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Maia Dunphy: 'I’d feel my IBS coming on like a spasm and I’d have to go home'

We need to get people talking about IBS and remove the stigma, writes Maia Dunphy.

Maia Dunphy Writer and broadcaster

IRRITABLE BOWEL SYNDROME is a digestive disorder affecting between 15-20% of the Irish population. That equates to approximately 700,000 people that are struggling every day to manage the unpleasant and bothersome symptoms of this chronic digestive condition.

IBS symptoms include bloating, abdominal pain, constipation and diarrhoea and can mean sufferers have to dash to the loo without warning. All this can take its toll on sufferers, often resulting in sufferers missing work, school or college.

When I was 16, I went to the doctor with crippling stomach pains. It was when I was trying to be healthy and stupidly living on apples and raisins and all the things that now I couldn’t touch with a barge pole.

The doctor said: “When we rule out other conditions, what we deem you to have is IBS.” I went, “Fine how can I cure it?” And she said: “You don’t, you learn to live with it.”

Learning my triggers

Since then it’s mainly been about learning my triggers, which tends to be fruit and vegetables. When I see a raw food diet I curl up into a ball and cry. I can eat everything else. In fact when I live on less healthy food I tend to be better, whereas raw onions in a salad are like garlic to a vampire for me.

The issues for me were bloating and really bad, crippling stomach pains. You really would need an hour to lie down in a darkened room and you feel it coming on like a spasm in your stomach.

I can’t really drink wine. If I’m at home I can have the odd glass with food, but if I was to go out for dinner with friends and have a glass on an empty stomach, it would be crippling. I’d feel it coming on like a spasm, and the pain would be so bad I’d have to go home and curl up in bed.

The part stress plays

IBS can be really debilitating and just grim, and I did worry about getting pregnant as the symptoms can get much worse or disappear. Luckily for me it disappeared while I was pregnant. In the last year I’ve had three or four really bad episodes of chronic pain but now I’m taking Alflorex which really helps.

As I am living in London with my husband Johnny, our 20-month-old son Tom and stepson Michael, I spend a lot of time flying back to Dublin for work on freelance projects.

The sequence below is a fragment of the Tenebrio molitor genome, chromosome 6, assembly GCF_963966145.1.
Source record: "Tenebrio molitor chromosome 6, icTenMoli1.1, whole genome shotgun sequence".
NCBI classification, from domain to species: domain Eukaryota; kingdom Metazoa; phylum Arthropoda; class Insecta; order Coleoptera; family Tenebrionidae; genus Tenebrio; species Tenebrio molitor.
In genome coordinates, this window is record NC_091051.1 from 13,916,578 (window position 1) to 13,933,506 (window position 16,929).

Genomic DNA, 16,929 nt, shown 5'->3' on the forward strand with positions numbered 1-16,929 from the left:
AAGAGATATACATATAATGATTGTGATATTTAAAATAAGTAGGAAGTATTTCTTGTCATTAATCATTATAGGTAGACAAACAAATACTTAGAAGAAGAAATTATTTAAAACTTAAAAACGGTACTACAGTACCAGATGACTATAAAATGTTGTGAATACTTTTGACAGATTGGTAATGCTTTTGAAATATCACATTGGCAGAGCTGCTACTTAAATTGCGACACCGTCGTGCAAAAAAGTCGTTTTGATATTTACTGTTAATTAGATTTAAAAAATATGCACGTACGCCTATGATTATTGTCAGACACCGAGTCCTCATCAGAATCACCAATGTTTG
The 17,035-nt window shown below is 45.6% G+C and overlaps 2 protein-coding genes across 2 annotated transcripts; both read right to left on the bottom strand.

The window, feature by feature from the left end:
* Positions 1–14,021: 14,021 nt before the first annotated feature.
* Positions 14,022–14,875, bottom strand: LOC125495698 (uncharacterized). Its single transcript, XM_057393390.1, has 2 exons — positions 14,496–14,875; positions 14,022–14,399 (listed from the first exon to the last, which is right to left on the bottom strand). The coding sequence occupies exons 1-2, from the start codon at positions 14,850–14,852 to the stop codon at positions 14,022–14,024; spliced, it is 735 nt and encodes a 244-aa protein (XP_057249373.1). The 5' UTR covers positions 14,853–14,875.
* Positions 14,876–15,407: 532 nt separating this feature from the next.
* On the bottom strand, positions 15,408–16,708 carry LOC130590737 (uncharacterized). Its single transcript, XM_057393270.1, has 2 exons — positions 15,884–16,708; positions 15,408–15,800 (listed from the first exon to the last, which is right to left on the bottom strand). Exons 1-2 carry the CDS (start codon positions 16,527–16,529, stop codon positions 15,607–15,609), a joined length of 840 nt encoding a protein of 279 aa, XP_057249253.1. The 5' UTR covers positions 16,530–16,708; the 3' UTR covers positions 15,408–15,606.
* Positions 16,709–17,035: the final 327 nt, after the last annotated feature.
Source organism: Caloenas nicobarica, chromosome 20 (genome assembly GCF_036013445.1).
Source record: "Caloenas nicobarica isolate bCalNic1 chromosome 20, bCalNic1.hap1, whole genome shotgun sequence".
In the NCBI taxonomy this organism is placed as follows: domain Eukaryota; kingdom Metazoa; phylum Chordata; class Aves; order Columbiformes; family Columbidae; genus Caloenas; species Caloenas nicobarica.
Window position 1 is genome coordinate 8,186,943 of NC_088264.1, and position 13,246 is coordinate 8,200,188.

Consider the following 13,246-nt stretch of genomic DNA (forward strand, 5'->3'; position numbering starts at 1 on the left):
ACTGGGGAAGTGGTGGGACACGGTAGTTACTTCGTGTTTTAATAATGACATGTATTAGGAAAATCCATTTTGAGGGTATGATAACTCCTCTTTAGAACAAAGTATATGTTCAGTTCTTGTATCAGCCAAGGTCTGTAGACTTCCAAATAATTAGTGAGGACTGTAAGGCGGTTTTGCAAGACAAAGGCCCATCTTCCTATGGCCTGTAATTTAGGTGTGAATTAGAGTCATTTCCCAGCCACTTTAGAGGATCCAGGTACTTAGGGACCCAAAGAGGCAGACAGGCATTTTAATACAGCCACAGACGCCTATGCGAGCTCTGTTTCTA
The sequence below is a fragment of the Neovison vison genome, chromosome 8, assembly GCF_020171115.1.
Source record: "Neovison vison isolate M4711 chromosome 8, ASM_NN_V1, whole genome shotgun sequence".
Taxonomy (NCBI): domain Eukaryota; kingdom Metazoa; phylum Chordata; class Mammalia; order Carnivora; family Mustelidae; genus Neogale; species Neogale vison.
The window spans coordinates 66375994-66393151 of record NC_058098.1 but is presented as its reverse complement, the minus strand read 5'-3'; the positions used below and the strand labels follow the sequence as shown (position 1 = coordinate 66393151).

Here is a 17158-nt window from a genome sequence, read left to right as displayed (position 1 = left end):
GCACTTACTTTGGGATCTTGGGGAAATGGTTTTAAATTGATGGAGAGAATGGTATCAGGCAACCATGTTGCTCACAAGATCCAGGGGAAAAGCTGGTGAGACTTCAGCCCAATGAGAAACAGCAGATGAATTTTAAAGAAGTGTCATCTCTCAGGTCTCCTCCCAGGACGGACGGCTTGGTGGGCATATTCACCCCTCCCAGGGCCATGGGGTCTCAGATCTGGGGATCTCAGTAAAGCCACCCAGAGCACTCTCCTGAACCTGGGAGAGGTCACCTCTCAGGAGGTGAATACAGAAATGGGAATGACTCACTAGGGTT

Life can definitely be stressful, and my doctor told me she’s never met anyone with IBS who isn’t stressed. Professor Fergus Shanahan in Cork said to me: “If you have IBS, it is causing you massive anxiety” and they are not sure what comes first. But there is no denying my default setting wouldn’t be calm. When it flared up again last year, I had been stressed.

IBS is often dismissed. My doctor took it seriously but people don’t often know how serious it can be if you have it severely. We need to talk about it more. People need to be aware. There are wide range of symptoms and each person diagnosed with IBS will experience the disease differently.

Compared to the women that I have spoken with in my video, my symptoms are mild, but I still know the misery of living with the uncertainty, bloating and stomach pain associated with this condition.

We need to get people talking about IBS and remove the stigma and perceived embarrassment. People shouldn’t be suffering in silence or too embarrassed to talk about it to a pharmacist, GP or gastroenterologist because they have heard it all before.

Maia Dunphy is a writer and broadcaster. She set up the instantly successful site “The M Word” – a hub for women who happen to be mums. She is currently working on a book with Gill & McMillan.  ​

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About the author:

Maia Dunphy  / Writer and broadcaster

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